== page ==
Louisiana lawmakers are trying a new approach to determine how much the state will spend on Medicaid services each year, as the program has ballooned to more than one-third of the state's budget and added hundreds of thousands of people during the pandemic.
A Medicaid forecasting panel created by lawmakers last year held its first meeting Wednesday, to create a new process for estimating spending needs for a program that provides health care to 1.9 million people — about 41% of Louisiana's population.
The Louisiana Department of Health currently does its own economic modeling and then seeks funding from state lawmakers to match the forecast, which often overestimates how much money will be needed to cover services. The Medicaid Estimating Conference will involve lawmakers, the Health Department, the governor's chief budget adviser and an outside health care economist, along with financial advisers to the Legislature.
"This program is too big not to have adequate data," said state Sen. Sharon Hewitt, the Slidell Republican whose bill created the conference.
Louisiana's Medicaid program is estimated to spend $16 billion in the current budget year on health care services, the large majority of it federally funded and much of it through managed care companies. Hewitt said the state's putting up $1.8 billion of the cost from its general fund.
But estimating — and restraining — the program's price tag can be difficult.
Many costs associated with Medicaid are out of the state's control. To get federal Medicaid funding, states are required to provide certain services through the program, and they aren't allowed to force people off the rolls if they took boosted Medicaid funds offered because of the coronavirus pandemic as Louisiana did.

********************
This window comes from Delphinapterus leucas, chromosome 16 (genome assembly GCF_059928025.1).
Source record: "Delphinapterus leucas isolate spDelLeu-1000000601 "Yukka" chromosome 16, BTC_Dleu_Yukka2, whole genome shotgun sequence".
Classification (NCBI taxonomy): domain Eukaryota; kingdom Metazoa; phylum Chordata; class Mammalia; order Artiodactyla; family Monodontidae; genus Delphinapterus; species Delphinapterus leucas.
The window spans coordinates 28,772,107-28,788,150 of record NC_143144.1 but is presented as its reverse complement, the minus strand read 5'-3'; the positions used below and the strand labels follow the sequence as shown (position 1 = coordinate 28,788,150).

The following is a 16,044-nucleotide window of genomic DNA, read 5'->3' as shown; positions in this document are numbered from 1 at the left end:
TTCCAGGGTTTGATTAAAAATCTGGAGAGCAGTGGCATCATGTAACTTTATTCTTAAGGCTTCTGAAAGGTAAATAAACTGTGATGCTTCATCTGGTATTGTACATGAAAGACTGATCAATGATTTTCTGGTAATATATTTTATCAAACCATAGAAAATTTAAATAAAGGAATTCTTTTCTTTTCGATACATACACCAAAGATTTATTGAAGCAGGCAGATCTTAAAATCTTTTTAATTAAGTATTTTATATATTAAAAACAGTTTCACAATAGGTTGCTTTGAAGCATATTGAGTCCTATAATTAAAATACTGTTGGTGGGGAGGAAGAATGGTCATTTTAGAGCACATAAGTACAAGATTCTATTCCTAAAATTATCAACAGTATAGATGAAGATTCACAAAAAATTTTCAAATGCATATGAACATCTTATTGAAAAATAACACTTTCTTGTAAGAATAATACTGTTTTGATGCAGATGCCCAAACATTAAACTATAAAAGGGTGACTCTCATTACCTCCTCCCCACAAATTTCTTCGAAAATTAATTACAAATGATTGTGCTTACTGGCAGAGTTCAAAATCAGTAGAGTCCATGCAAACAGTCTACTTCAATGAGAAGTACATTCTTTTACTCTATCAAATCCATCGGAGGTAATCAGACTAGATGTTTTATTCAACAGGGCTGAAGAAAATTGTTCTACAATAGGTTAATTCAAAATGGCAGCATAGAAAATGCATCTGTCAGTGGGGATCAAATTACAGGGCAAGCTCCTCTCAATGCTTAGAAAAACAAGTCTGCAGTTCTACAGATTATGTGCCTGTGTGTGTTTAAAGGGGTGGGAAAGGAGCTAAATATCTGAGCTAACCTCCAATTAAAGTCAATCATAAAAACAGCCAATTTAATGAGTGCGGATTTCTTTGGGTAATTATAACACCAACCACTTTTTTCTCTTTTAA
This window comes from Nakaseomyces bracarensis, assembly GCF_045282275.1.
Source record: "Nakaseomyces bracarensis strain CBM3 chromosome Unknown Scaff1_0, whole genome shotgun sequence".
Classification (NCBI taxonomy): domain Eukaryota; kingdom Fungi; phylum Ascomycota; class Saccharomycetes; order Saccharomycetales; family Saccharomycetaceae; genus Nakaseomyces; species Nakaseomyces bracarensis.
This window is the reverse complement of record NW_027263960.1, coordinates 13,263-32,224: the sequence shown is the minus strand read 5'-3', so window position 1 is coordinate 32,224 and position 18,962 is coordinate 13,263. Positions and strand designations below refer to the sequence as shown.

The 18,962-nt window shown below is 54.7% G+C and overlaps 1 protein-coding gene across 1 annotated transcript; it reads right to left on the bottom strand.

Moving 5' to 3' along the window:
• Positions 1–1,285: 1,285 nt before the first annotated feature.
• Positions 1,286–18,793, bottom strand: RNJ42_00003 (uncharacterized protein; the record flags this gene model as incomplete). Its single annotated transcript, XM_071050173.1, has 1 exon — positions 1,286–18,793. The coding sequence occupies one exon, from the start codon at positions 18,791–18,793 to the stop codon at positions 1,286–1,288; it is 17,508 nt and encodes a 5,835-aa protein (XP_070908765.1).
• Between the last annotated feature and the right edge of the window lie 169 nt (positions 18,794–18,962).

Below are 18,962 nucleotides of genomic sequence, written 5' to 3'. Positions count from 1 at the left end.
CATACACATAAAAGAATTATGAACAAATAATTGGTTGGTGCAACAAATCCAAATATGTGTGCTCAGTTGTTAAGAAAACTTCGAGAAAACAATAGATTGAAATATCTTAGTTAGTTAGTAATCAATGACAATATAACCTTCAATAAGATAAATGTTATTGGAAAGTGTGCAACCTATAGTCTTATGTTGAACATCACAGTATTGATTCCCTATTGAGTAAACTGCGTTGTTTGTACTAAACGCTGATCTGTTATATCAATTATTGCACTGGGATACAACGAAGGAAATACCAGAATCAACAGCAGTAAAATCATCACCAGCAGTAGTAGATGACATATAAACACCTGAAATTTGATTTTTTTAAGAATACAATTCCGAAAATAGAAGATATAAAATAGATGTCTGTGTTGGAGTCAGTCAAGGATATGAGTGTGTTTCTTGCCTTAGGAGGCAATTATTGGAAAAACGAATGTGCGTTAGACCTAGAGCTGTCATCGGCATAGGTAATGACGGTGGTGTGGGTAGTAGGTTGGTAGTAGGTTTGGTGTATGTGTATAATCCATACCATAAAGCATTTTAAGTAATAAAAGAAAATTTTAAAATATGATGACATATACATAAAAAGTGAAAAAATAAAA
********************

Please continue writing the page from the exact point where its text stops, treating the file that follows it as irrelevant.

Louisiana added more than 300,000 people to its Medicaid rolls since March 2020 when the coronavirus outbreak began.
Daniel Cocran, the state's Medicaid deputy director, said about 70% of that growth was in the Medicaid expansion program. Democratic Gov. John Bel Edwards authorized the expansion when he took office in 2016, to cover working-age adults who don't get health insurance through their employers. Nearly 700,000 people are currently enrolled in Medicaid through that expansion.
Many of those enrollees wouldn't continue to qualify for Medicaid coverage because they now make too much money or stopped meeting other eligibility criteria. But Louisiana can't kick them off the rolls because of the strings tied to the enhanced federal pandemic Medicaid financing.
Those people can be removed from Medicaid only when the federal public health emergency is lifted, Cocran said. It's unclear when that will happen, and then federal regulations describe a lengthy process to bump someone from the program even after that, he said.
President Joe Biden's social safety net expansion legislation pending in Congress also has further restrictions for removing people from Medicaid that would come into play if the measure passes, health officials said.
All of that will be considered as part of the new forecasting process, Hewitt said. She hopes to have the conference's first forecast complete in December or January. The panel's projections will be nonbinding but are expected to have a heavy influence on budgeting. The nonpartisan Legislative Fiscal Office hired a health care economist as part of the effort.
State Sen. Gerald Boudreaux, a Lafayette Democrat on the conference, said he thinks the new approach can help lawmakers determine the true costs of the Medicaid program, but he also cautioned that he doesn't want it to be used to try to limit access to health care services.
"It is very important to a lot of people, more people than some of us realize," Boudreaux said.